Maurice-Marie JANOT Award

The Maurice-Marie Janot Award recognizes an individual researcher, also in the context of a team, for her/his contributions to the field of Pharmaceutics, Biopharmaceutics and Pharmaceutical Technology.


2022 Maurice-Marie Janot Award Laureate: Jean-Christophe Leroux

Professor Jean-Christophe Leroux is a full professor of Drug Formulation and Delivery and head of the Institute of Pharmaceutical Sciences at the ETH Zurich, Switzerland. He has made important fundamental and applied contributions to the fields of biomaterials and drug delivery, and has been involved in the development of innovative bio-detoxification systems for the treatment of metabolite disorders. He is a fellow of the AAPS, EURASC and the CRS, and the co-founder of the start-up pharmaceutical companies Versantis AG and Inositec AG.

2020 Maurice-Marie Janot Award Laureate: Robert Langer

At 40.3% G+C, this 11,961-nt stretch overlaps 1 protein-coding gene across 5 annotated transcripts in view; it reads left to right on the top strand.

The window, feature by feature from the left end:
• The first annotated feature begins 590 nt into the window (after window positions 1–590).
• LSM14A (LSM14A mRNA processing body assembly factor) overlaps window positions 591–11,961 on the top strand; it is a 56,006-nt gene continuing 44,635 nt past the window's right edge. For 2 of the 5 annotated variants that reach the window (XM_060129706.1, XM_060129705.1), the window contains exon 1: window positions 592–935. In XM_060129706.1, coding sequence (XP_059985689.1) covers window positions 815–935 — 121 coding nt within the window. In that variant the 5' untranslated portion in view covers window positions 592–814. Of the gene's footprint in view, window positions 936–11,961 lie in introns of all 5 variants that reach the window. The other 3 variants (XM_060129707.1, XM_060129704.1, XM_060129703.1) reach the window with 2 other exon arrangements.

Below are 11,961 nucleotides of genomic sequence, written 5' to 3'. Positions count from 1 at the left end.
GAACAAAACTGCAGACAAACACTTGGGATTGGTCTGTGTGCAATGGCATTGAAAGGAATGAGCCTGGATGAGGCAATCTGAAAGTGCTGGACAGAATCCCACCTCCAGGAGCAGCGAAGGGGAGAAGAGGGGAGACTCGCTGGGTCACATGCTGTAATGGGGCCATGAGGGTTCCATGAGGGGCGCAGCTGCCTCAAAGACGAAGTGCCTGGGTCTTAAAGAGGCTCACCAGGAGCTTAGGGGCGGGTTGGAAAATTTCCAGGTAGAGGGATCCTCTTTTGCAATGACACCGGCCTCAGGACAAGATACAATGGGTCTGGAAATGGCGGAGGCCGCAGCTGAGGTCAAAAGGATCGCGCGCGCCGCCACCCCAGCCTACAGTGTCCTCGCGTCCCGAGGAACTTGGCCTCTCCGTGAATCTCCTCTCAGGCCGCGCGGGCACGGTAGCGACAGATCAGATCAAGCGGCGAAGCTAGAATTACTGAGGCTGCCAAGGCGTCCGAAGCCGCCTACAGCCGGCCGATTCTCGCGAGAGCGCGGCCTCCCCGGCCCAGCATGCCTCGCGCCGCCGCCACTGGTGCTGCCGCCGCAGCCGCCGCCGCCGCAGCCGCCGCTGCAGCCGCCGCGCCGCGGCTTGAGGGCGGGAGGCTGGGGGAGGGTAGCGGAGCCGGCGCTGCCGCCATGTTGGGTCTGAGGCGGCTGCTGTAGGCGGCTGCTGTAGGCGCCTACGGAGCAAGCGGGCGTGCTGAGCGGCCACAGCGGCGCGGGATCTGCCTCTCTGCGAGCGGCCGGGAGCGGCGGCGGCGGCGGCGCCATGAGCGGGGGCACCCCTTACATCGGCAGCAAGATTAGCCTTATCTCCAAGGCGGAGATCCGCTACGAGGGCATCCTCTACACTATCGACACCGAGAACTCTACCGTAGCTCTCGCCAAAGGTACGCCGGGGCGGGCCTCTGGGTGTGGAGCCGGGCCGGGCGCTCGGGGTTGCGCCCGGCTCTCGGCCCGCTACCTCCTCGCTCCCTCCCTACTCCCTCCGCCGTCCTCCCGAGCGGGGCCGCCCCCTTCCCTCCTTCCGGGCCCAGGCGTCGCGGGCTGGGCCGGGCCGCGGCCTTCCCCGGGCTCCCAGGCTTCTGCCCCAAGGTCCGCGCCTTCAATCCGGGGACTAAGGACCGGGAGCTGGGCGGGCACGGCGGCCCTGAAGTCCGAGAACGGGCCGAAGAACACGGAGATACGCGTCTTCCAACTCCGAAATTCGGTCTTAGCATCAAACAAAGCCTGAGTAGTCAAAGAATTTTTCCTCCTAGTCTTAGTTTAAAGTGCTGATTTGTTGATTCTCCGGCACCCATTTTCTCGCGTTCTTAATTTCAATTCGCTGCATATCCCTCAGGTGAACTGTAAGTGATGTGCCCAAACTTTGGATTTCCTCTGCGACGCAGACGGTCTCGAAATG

Professor Robert Langer at the MIT receives the “2020 Maurice-Marie Janot Award”. This price recognizes an individual researcher, whose pioneering work has a groundbreaking impact in the fields of Pharmaceutics, Biopharmaceutics and Pharmaceutical Technology. The Jury is composed of 70 scientists from all over the world, who are known for their relevant contributions to the Pharmaceutical Sciences. Robert Langer is one of 12 Institute Professors at the Massachusetts Institute of Technology (MIT); being an Institute Professor is the highest honor that can be awarded to a faculty member. He has written nearly 1,500 articles, which have been cited over 300,000 times; his h-index of 272 is the highest of any engineer in history. He has more than 1,350 issued and pending patents worldwide. His patents have been licensed or sublicensed to over 400 companies. He served as Chairman of the FDA’s Science Board (its highest advisory board) from 1999-2002. His over 220 awards include both the United States National Medal of Science and the United States National Medal of Technology and Innovation (he is one of 4 living individuals to have received both these honors), the Charles Stark Draper Prize (often called the Engineering Nobel Prize), Albany Medical Center Prize, Breakthrough Prize in Life Sciences, Kyoto Prize, Wolf Prize for Chemistry, Millennium Technology Prize, Priestley Medal (highest award of the American Chemical Society), Gairdner Prize, Dreyfus Prize in Chemical Sciences, Maurice Marie-Janot Award, and the Lemelson-MIT prize, for being “one of history’s most prolific inventors in medicine.” He holds 34 honorary doctorates and has been elected to the National Academy of Medicine, the National Academy of Engineering, the National Academy of Sciences and the National Academy of Inventors.